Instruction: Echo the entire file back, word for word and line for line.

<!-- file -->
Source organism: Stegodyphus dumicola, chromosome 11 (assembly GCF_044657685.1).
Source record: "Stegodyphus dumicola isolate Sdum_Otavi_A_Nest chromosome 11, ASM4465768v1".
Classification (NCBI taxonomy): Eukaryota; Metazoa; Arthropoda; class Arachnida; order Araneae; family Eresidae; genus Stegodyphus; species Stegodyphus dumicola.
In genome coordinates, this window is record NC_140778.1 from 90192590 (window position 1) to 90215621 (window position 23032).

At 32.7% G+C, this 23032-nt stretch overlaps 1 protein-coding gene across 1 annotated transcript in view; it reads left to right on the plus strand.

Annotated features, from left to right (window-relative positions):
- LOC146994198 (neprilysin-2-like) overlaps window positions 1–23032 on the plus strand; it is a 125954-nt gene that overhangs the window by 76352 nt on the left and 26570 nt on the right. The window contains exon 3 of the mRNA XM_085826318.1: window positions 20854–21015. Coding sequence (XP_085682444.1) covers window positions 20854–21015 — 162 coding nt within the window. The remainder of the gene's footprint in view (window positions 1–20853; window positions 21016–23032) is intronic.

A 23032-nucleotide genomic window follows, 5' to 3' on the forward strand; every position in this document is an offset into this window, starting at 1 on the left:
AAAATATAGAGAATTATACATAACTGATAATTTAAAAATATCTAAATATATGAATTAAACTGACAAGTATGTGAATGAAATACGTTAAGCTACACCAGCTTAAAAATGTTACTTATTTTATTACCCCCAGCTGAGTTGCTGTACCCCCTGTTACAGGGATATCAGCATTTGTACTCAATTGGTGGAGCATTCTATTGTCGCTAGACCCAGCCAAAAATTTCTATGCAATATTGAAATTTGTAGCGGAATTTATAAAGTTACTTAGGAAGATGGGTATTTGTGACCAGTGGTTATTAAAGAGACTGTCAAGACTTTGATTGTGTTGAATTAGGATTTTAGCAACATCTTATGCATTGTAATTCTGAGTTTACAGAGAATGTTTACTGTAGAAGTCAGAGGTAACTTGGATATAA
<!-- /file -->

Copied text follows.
Source organism: Stegodyphus dumicola, chromosome 11 (assembly GCF_044657685.1).
Source record: "Stegodyphus dumicola isolate Sdum_Otavi_A_Nest chromosome 11, ASM4465768v1".
Classification (NCBI taxonomy): Eukaryota; Metazoa; Arthropoda; class Arachnida; order Araneae; family Eresidae; genus Stegodyphus; species Stegodyphus dumicola.
In genome coordinates, this window is record NC_140778.1 from 90192590 (window position 1) to 90215621 (window position 23032).

At 32.7% G+C, this 23032-nt stretch overlaps 1 protein-coding gene across 1 annotated transcript in view; it reads left to right on the plus strand.

Annotated features, from left to right (window-relative positions):
- LOC146994198 (neprilysin-2-like) overlaps window positions 1–23032 on the plus strand; it is a 125954-nt gene that overhangs the window by 76352 nt on the left and 26570 nt on the right. The window contains exon 3 of the mRNA XM_085826318.1: window positions 20854–21015. Coding sequence (XP_085682444.1) covers window positions 20854–21015 — 162 coding nt within the window. The remainder of the gene's footprint in view (window positions 1–20853; window positions 21016–23032) is intronic.

A 23032-nucleotide genomic window follows, 5' to 3' on the forward strand; every position in this document is an offset into this window, starting at 1 on the left:
AAAATATAGAGAATTATACATAACTGATAATTTAAAAATATCTAAATATATGAATTAAACTGACAAGTATGTGAATGAAATACGTTAAGCTACACCAGCTTAAAAATGTTACTTATTTTATTACCCCCAGCTGAGTTGCTGTACCCCCTGTTACAGGGATATCAGCATTTGTACTCAATTGGTGGAGCATTCTATTGTCGCTAGACCCAGCCAAAAATTTCTATGCAATATTGAAATTTGTAGCGGAATTTATAAAGTTACTTAGGAAGATGGGTATTTGTGACCAGTGGTTATTAAAGAGACTGTCAAGACTTTGATTGTGTTGAATTAGGATTTTAGCAACATCTTATGCATTGTAATTCTGAGTTTACAGAGAATGTTTACTGTAGAAGTCAGAGGTAACTTGGATATAA